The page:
Debate Rounds (4)
1. Acceptance, definitions, and topic chosen.
2. Main Arguments
4. Concluding Statements (no rebuttals, only presentation of more argument in response to rebuttals).
In this speech I will only be defining the debate.
Ban- legally forbid
Death Penalty- the punishment of execution, administered to someone legally convicted of a capital crime.
1. Death Penalty as an idea. When thinking of punishment, most can agree that justice demands for the punishment to fit the crime. The entire basis for argument in this debate is what people consider fit for certain crimes. Therefore, someone who steals pays for the stolen item or replaces it. Even a step further is emotional harm, remedied generally through the offender paying the victim in some form. Moving to the death penalty, it is used almost exclusively for those charged of murder to some degree, and when saying almost exclusively, I mean that two people were charged with the death penalty who did not commit murder (http://www.deathpenaltyinfo.org...). As such, it must be determined, does the punishment fit the crime?
2. We must then move to look at cases of capital punishment in use. Almost all executions are carried out through lethal injection, the others a mix of others being electrocution, gas chamber, and shooting (http://www.deathpenaltyworldwide.org...). The argument used against these is that they are not humane and do not fit standards of how humans should be treated. Their is an inherent paradox in this, being that punishment in itself is not "humane", being defined as: "characterized by tenderness, compassion, and sympathy for people and animals, especially for the suffering or distressed"(http://dictionary.reference.com...). With this information, it can be concluded that no punishment is humane, regardless of it being harsh or not.
3. Moving back to whether a punishment fits the crime. Is a murderer justifiable to live among the human population when they have proven capable of ending a human life? The argument then is life in prison. Is this then fitting of the crime? A murder is not equal to imprisonment. Forget the psychological ramifications and just focus on the logical ones. A person who has killed and spent a bunch time in a big box with a bunch of other people who make similar mistakes, if not worse ones, will be sent out back into society or continue to leech off of it. The average inmate costs $31,286 to keep in a prison for one year(http://www.cheatsheet.com...), let alone a lifetime. The choice without death penalty becomes release these people on society where 68% of them will return to prison within three years with 29% of those returning because of a violent crime(http://www.crimeinamerica.net...) or pay opulent amounts of tax money that the average, law abiding citizen has to pay. Money, that in theory, is supposed to be used rehabilitating prisoners, not furnishing them until they die or get released to commit more crime.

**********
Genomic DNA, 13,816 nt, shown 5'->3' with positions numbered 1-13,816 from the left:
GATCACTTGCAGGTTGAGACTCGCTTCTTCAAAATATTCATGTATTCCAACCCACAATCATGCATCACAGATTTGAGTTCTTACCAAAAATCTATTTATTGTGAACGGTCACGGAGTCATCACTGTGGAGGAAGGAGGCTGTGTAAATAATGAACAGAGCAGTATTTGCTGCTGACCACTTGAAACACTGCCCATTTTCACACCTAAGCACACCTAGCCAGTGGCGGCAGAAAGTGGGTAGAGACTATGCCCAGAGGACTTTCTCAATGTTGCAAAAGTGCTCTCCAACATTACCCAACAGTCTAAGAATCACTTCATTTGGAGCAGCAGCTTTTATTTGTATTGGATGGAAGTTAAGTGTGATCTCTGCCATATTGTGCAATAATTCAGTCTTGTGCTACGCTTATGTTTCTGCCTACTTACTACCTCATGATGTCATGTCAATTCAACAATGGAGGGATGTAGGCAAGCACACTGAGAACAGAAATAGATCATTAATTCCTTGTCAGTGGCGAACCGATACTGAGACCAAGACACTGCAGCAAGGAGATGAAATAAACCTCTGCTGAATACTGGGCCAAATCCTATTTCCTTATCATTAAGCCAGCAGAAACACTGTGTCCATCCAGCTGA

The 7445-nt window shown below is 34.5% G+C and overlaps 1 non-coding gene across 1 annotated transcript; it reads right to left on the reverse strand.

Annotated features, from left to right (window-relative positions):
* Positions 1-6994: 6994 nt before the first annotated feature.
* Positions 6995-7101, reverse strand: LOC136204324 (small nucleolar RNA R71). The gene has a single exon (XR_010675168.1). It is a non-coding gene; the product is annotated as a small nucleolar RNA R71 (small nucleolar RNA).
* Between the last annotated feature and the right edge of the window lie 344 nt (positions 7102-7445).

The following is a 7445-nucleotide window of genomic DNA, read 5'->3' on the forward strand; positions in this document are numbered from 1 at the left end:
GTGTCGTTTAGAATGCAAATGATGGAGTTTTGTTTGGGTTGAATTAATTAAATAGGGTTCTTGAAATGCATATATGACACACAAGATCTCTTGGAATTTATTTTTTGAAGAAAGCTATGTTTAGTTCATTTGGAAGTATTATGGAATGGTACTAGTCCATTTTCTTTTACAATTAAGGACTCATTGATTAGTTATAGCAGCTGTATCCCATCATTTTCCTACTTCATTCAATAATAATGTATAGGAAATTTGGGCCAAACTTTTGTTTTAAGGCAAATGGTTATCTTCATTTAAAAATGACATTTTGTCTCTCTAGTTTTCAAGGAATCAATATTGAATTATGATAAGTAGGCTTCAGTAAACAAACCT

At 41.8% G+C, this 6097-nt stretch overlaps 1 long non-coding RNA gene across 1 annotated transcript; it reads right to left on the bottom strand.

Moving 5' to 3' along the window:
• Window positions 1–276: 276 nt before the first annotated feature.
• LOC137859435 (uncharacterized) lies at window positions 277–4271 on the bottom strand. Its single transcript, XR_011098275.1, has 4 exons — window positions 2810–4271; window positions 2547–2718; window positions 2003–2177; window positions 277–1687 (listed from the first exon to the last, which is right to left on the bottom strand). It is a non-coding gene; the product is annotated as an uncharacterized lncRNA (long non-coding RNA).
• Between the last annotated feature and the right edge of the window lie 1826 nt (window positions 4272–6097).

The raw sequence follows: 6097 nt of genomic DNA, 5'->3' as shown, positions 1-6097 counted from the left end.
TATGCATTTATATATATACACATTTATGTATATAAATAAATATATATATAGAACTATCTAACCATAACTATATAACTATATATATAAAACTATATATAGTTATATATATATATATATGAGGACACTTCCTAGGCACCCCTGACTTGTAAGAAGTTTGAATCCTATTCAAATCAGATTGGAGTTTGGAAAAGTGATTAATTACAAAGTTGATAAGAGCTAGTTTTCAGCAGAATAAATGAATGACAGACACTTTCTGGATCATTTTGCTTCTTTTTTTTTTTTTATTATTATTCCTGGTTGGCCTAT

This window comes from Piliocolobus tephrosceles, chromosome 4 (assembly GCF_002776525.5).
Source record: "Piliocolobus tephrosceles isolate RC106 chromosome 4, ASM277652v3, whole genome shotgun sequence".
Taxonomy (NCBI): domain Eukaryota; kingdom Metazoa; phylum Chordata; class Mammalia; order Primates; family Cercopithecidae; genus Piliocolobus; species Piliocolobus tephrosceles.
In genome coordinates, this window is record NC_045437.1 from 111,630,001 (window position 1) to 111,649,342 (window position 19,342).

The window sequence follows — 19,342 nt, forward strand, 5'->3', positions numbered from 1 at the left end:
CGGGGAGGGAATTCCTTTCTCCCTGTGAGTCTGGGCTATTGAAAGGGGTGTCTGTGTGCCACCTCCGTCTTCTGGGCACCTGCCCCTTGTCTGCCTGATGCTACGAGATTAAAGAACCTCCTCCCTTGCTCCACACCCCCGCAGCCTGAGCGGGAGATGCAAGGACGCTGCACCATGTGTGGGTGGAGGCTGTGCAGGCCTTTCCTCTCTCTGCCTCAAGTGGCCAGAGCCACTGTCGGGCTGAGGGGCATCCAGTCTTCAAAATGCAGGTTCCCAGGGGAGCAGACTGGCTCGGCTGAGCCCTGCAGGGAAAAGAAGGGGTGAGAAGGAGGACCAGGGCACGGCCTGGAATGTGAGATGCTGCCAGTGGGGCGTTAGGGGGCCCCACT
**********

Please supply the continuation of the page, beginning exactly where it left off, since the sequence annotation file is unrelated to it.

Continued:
4. We as a society understand the idea that if someone does something wrong, they are given a punishment that directly relates to the crime. When a child takes a cookie from a cookie jar, you don't tell him to apologize to his sister for taking their parent's cookies. When someone goes into debt, we make them pay it back through labor, garnishing wages, or the such, not sending them to prison to never pay their debt. Imprisonment is equal to imprisonment. Murder is equal to death penalty.
5. To conclude this, I want to make a point here. The death penalty is not used lightly and making it out to be something used 100% of the time is misleading. Here is a link to a fact sheet that tells how many people executed per year, their race, the race of the defendant, and so on (http://www.deathpenaltyinfo.org...). The amount of those executed compared to the massive amounts of crimes committed is enormously small in comparison. The use of the death penalty is used in cases where it is found that the defendant committed a crime so horrible that the person deserved to pay with no less than their life.